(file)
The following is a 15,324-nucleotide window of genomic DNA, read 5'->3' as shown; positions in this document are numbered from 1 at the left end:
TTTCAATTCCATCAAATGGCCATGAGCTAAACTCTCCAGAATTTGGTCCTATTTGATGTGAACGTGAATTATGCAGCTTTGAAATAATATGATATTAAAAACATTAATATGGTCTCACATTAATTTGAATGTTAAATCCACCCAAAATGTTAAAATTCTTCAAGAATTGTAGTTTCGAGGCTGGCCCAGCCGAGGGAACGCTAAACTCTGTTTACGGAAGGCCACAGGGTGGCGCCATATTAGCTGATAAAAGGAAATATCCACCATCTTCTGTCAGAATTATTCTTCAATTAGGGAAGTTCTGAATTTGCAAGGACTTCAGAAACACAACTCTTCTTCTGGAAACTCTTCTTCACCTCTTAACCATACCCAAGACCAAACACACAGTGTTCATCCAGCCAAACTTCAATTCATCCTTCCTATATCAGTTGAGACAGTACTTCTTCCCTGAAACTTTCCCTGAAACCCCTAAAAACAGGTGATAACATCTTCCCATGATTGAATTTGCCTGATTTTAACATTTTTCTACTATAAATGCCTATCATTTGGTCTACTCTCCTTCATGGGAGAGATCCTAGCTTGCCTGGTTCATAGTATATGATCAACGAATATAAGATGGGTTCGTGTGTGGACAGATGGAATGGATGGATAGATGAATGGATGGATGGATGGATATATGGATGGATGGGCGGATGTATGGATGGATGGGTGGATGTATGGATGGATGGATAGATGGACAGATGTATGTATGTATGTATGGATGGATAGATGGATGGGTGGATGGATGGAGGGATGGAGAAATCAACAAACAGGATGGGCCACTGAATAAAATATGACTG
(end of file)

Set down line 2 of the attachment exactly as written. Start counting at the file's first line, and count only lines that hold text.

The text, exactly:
TTTCAATTCCATCAAATGGCCATGAGCTAAACTCTCCAGAATTTGGTCCTATTTGATGTGAACGTGAATTATGCAGCTTTGAAATAATATGATATTAAAAACATTAATATGGTCTCACATTAATTTGAATGTTAAATCCACCCAAAATGTTAAAATTCTTCAAGAATTGTAGTTTCGAGGCTGGCCCAGCCGAGGGAACGCTAAACTCTGTTTACGGAAGGCCACAGGGTGGCGCCATATTAGCTGATAAAAGGAAATATCCACCATCTTCTGTCAGAATTATTCTTCAATTAGGGAAGTTCTGAATTTGCAAGGACTTCAGAAACACAACTCTTCTTCTGGAAACTCTTCTTCACCTCTTAACCATACCCAAGACCAAACACACAGTGTTCATCCAGCCAAACTTCAATTCATCCTTCCTATATCAGTTGAGACAGTACTTCTTCCCTGAAACTTTCCCTGAAACCCCTAAAAACAGGTGATAACATCTTCCCATGATTGAATTTGCCTGATTTTAACATTTTTCTACTATAAATGCCTATCATTTGGTCTACTCTCCTTCATGGGAGAGATCCTAGCTTGCCTGGTTCATAGTATATGATCAACGAATATAAGATGGGTTCGTGTGTGGACAGATGGAATGGATGGATAGATGAATGGATGGATGGATGGATATATGGATGGATGGGCGGATGTATGGATGGATGGGTGGATGTATGGATGGATGGATAGATGGACAGATGTATGTATGTATGTATGGATGGATAGATGGATGGGTGGATGGATGGAGGGATGGAGAAATCAACAAACAGGATGGGCCACTGAATAAAATATGACTG